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The Kylie Jenner Sexuality Rumours are Rooted in Misogyny

by Belinda Grewal

After a video of Kylie Jenner and Stassie Karanikolaou dancing went viral, it seems everyone is questioning if the billionaire makeup mogul is 'soft launching' her sexuality. 

This isn’t the first time the Kardashian family have had their sexual preferences discussed either, with Kendall having been questioned numerous times in the past. 

Following rumours of Kylie's split from her long-time partner and father of her children, Travis Scott, these accusations have become even more apparent. Numerous social media comments include statements such as, “I’m convinced Travis is their beard” - an attempt to belittle the relationship as just a cover for her sexuality. 

With Kylie and Stassie’s relationship being so public, fans have been seemingly longing for a sexuality secret to come out. But by having an affectionate female friendship provoke sexuality rumours, are we actually furthering the sexualisation of women as a whole?

How often are men at the forefront of rumours like this? It appears women inherently have platonic, close relationships gain attention due to the deep-rooted misogynistic ways of our society. While bromances are praised and looked up to, female friendships are seen as something erotic.

We have to look at the major flaw in our society. Patriarchy hates the idea of women forming real friendships, as it goes against the idea that women are enemies or competitors. By demonstrating sisterhood, we fight against the “bitch” trope so often attached to successful women - to simply brush those fundamental female relationships off as purely sexual is demeaning and arguably reduces our chances for equality.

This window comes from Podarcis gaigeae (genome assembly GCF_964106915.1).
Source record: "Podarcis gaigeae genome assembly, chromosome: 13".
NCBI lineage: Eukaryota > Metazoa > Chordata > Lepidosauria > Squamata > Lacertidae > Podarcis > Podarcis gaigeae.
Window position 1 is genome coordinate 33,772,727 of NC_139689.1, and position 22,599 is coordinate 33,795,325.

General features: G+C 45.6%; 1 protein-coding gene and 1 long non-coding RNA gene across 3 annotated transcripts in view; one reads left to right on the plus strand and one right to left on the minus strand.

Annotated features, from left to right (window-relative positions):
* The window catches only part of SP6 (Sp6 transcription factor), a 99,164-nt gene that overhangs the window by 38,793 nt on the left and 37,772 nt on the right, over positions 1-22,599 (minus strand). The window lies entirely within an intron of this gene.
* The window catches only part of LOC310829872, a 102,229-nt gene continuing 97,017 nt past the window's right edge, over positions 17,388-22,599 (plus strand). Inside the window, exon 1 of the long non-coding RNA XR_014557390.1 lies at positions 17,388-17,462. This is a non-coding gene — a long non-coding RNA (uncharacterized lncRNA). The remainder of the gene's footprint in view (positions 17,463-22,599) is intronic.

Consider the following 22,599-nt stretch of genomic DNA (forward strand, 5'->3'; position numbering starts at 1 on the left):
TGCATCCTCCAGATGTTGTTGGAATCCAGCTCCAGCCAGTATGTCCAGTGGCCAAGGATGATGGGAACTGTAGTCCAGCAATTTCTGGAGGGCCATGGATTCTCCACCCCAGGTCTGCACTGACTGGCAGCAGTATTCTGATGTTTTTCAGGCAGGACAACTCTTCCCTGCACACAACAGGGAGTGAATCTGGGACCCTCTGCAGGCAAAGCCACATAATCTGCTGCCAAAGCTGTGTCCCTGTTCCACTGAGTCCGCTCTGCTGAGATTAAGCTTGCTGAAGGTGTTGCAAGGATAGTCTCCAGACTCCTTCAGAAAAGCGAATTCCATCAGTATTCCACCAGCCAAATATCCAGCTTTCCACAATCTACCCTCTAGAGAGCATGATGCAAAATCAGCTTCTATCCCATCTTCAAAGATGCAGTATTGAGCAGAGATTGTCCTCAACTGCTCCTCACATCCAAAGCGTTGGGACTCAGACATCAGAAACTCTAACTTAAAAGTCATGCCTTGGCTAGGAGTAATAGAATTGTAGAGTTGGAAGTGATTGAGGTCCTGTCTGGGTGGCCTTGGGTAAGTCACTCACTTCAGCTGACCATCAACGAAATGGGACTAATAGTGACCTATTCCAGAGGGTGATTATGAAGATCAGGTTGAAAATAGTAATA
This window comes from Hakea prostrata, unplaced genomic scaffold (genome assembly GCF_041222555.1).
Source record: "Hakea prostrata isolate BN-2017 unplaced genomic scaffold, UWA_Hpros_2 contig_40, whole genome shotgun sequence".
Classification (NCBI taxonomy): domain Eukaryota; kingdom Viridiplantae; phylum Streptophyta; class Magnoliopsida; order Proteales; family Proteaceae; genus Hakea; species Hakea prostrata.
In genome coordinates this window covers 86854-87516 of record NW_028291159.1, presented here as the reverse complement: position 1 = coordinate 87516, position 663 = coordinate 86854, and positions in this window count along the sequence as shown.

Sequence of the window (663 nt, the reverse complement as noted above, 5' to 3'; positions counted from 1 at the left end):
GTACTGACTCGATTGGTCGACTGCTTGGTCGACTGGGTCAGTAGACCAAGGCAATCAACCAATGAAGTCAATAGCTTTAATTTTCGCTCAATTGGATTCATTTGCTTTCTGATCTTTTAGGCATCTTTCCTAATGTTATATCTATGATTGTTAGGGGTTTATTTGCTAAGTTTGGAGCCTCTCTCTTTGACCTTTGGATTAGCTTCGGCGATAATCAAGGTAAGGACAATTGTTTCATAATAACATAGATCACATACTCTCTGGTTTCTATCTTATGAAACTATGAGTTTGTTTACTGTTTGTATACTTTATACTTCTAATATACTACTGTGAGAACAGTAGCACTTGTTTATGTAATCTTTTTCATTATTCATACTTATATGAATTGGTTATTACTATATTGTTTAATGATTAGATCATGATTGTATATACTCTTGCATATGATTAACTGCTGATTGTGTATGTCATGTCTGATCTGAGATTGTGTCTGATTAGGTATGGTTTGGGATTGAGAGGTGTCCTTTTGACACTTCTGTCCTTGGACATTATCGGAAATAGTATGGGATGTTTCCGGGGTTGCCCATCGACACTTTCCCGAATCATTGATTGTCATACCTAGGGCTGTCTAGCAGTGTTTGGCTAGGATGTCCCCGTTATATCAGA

Deciding that a woman must be gay because of a shared level of intimacy with a friend also demonstrates the definition of being queer is deeply misunderstood. By pushing this narrative, how can we simultaneously claim non-labelled actors to be ‘queer-baiting’? The hypocrisy is endless.

The impacts of these online discussions may seem innocent, but the effects are surprisingly vast.

To make assumptions about someone’s sexuality based on a level of intimacy you can only infer through your screen deeply restricts female friendship and, on a simpler level, fun. Why would we want to put a limit on the joy we can gain from true intimacy and who are we to decide what box it fits in? It’s all human connection. 


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